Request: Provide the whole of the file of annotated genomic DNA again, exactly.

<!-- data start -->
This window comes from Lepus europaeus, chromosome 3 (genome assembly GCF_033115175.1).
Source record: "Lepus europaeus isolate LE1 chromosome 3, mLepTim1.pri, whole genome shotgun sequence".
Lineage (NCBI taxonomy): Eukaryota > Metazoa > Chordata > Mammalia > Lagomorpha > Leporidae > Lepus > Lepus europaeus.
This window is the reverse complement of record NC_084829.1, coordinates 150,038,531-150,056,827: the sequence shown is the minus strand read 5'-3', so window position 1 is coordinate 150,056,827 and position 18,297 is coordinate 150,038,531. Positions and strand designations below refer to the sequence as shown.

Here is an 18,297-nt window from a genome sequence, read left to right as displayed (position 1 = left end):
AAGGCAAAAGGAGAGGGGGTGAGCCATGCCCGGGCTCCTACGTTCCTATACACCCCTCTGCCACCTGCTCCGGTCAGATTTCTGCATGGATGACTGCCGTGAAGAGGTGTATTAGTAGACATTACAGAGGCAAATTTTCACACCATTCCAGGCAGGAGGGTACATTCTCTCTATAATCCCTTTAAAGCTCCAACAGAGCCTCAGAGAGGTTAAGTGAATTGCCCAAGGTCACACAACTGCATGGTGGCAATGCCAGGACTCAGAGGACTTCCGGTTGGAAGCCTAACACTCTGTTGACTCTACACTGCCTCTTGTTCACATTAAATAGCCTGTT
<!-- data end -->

This window comes from Lepus europaeus, chromosome 3 (genome assembly GCF_033115175.1).
Source record: "Lepus europaeus isolate LE1 chromosome 3, mLepTim1.pri, whole genome shotgun sequence".
Lineage (NCBI taxonomy): Eukaryota > Metazoa > Chordata > Mammalia > Lagomorpha > Leporidae > Lepus > Lepus europaeus.
This window is the reverse complement of record NC_084829.1, coordinates 150,038,531-150,056,827: the sequence shown is the minus strand read 5'-3', so window position 1 is coordinate 150,056,827 and position 18,297 is coordinate 150,038,531. Positions and strand designations below refer to the sequence as shown.

Here is an 18,297-nt window from a genome sequence, read left to right as displayed (position 1 = left end):
AAGGCAAAAGGAGAGGGGGTGAGCCATGCCCGGGCTCCTACGTTCCTATACACCCCTCTGCCACCTGCTCCGGTCAGATTTCTGCATGGATGACTGCCGTGAAGAGGTGTATTAGTAGACATTACAGAGGCAAATTTTCACACCATTCCAGGCAGGAGGGTACATTCTCTCTATAATCCCTTTAAAGCTCCAACAGAGCCTCAGAGAGGTTAAGTGAATTGCCCAAGGTCACACAACTGCATGGTGGCAATGCCAGGACTCAGAGGACTTCCGGTTGGAAGCCTAACACTCTGTTGACTCTACACTGCCTCTTGTTCACATTAAATAGCCTGTT